The median rebounds assists for players in position G on team A is 11. The sequence of the columns in the GROUP BY clause has no effect on the end result of a statement.
As an example, let us add some aggregation functions to the previous SELECT statement: This aggregation level is lower than that of a statement in which the grouping is equal to or .
Exercise 10.5: For each combination of won–lost sets, get the number of matches won. Exercise 10.6: For each combination of year–month, get the number of committee members who started in that year and that month.
Exercise 10.7: Group the matches on town of player and division of team, and get the sum of the sets won for each combination of towndivision. Exercise 10.8: For each player who lives in Inglewood, get the name, initials, and number of penalties incurred by him or her.
EF uses Line syntax when you send queries to the database. When I was first learning MVC, I was coming from a background where I used raw SQL queries exclusively in my work flow.
One of the particularly difficult stumbling blocks I had in translating the SQL in my head to Line was the Group By statement. We’ll walk through what Line is, and follow up with multiple examples of how to use Group By.
Line stands for Language Integrated Query, which, admittedly, doesn’t explain too much about what it is. The simplest summary is that Line lets you write SQL-style queries in .NET languages, like C# and VB.
The example above uses to Line to query from a database, which is a very common use case. However, you could also query other data sources, like an XML document or a .NET collection.
There are also some types of queries that are simply easier to write in one version vs. another. For the rest of this article, I’ll be showing how to use Group By in both versions.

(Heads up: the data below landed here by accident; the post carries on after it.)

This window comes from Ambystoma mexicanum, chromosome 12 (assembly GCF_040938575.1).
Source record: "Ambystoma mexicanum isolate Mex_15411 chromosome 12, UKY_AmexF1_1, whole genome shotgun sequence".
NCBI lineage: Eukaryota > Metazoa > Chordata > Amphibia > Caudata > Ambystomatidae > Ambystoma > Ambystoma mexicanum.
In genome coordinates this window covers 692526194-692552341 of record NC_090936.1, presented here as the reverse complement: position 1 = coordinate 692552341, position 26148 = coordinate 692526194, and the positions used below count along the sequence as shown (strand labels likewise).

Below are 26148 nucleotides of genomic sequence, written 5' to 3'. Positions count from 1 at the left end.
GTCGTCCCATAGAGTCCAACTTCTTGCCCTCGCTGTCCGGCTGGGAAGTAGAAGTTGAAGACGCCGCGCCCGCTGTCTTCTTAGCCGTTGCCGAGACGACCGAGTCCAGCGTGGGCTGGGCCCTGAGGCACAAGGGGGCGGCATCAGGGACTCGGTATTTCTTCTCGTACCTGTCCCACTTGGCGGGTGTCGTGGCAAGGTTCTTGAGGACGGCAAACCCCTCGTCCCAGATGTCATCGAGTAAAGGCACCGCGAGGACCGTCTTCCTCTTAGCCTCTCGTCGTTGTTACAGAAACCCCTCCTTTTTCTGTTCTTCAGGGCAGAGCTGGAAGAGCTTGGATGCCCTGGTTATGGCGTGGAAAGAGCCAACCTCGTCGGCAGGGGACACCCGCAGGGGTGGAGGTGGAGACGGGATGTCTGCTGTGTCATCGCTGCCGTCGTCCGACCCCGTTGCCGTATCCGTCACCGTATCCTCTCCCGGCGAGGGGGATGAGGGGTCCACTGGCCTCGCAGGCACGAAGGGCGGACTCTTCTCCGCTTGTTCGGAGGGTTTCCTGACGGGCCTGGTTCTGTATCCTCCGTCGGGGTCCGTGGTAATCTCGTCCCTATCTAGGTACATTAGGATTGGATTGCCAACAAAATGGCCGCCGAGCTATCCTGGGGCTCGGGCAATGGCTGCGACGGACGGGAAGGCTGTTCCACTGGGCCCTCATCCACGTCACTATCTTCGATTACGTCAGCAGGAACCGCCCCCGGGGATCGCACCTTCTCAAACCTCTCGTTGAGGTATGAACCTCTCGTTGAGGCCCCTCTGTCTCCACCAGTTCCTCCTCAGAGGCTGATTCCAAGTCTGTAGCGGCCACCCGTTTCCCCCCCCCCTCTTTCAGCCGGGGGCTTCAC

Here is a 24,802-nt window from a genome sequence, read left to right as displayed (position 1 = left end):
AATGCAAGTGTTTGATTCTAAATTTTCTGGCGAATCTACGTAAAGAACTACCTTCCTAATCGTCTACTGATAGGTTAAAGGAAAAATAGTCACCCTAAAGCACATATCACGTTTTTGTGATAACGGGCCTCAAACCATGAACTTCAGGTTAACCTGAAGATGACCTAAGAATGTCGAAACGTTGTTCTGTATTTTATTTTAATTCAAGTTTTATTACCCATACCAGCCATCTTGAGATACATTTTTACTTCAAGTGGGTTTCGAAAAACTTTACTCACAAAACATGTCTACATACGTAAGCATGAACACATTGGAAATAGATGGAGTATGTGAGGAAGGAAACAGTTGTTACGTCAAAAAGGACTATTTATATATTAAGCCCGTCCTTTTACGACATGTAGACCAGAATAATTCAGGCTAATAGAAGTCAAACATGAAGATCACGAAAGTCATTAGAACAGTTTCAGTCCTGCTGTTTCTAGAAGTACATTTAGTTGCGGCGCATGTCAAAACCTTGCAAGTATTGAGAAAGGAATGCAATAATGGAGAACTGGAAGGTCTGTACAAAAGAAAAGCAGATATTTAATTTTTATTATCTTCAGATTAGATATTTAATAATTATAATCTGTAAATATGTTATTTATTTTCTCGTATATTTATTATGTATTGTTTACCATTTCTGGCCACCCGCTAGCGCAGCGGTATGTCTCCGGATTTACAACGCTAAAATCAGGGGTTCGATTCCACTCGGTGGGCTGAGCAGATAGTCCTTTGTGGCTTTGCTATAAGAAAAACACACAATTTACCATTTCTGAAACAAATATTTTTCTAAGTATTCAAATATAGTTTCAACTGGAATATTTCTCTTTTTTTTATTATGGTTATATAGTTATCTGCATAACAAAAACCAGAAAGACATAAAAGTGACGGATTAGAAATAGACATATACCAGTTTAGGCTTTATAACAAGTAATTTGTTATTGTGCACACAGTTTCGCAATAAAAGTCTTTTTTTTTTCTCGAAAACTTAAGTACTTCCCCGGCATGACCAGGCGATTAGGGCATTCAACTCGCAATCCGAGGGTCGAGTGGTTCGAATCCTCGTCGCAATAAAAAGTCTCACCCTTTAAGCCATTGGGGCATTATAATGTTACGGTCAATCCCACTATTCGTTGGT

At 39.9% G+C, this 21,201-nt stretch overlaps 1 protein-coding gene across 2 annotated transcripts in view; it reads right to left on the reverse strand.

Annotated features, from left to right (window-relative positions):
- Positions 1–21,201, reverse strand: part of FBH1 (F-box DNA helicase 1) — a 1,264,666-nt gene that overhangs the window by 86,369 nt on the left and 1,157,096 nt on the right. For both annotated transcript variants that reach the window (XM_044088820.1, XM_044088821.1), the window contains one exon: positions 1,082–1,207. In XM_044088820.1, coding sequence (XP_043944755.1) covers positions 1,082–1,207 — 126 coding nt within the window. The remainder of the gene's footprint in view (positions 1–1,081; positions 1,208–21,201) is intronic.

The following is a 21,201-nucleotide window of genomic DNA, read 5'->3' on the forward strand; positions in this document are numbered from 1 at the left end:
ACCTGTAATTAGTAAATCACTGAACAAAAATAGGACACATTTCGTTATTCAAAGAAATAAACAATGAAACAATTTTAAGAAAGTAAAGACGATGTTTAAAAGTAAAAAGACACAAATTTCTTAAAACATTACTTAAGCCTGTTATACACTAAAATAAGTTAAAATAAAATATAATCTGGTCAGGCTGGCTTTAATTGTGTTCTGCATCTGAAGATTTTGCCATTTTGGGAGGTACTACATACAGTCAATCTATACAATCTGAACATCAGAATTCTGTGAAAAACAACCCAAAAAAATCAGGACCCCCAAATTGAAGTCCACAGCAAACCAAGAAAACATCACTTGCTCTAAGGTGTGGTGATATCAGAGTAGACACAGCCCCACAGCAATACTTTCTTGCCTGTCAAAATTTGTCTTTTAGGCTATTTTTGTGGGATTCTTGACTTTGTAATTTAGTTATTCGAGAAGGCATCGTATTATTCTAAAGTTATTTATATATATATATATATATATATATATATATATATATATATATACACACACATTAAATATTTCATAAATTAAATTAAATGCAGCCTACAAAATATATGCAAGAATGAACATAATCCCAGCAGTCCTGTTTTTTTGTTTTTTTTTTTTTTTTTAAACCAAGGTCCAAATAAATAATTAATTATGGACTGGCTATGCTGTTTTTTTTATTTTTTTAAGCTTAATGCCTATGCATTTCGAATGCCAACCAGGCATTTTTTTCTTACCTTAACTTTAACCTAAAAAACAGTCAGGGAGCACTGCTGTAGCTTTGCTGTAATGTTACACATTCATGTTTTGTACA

We also want to keep track of who submitted the recipe, so we have an Author column. Just keep in mind that you could take any of the following examples and use the foreign keys to group by instead of a text field.
Let’s also imagine that we have the following data in the Recipes table: IDCategoryAuthorTitlePrepTime1AppetizerSally McdonaldSeven-Layer Taco Dip302AppetizerSally McdonaldBacon Jalapeño Popper Puffs453DinnerHugo Sharp Sweet and Sour Chicken1004DinnerHugo SharpHamburger Stroganoff205DinnerSally McdonaldOven-Roasted Greek Potatoes906DessertHugo SharpGrandma's Butterscotch Pie557DessertVicki HawkinsClassic Strawberry Shortcake30Now, let’s say we want to find out which of our authors have been most productive.
We want to count the number of recipes, and group by the author’s name. AuthorRecipeCountHugo Sharp3Sally McDonald3Vicki Hawkins1What we’ve done is to create groups out of the authors, which has the effect of getting rid of duplicate data.
I think that, in my own head, I always thought of GROUP BY as the “magical get rid of the duplicate rows” command. Now, let’s imagine that we wanted to find our most prolific authors, like we did in the SQL query in the last section.
In our new anonymous object, we’ve added the RecipeCount property, and assigned the count to it. AuthorCategoryRecipeCountHugo SharpDinner2Hugo SharpDessert1Sally McdonaldAppetizer2Sally McdonaldDinner1Vicki HawkinsDessert1In order to group by multiple columns, the structure of our queries is basically the same as before.
If you want to be able to test your Line syntax without having to build and re-build your project, check out Linked. You can make quick changes to your code and get instant feedback on the results of that Line query.
The biggest thing I can see missing from the free version is AutoComplete syntax, but the tool is still useful without that. To be perfectly honest, whenever I have to use Group By in a query, I’m tempted to return to raw SQL.
However, once I start to add in more complex features, like table joins, ordering, a bunch of conditionals, and maybe even a few other things, I typically find SQL easier to reason about. Grouping is one of the most important tasks that you have to deal with while working with the databases.
The GROUP BY clause is an optional clause of the SELECT statement that combines rows into groups based on matching values in specified columns. You often use the GROUP BY in conjunction with an aggregate function such as MIN, MAX, AVG, SUM, or COUNT to calculate a measure that provides the information for each group.
It is not mandatory to include an aggregate function in the SELECT clause. However, if you use an aggregate function, it will calculate the summary value for each group.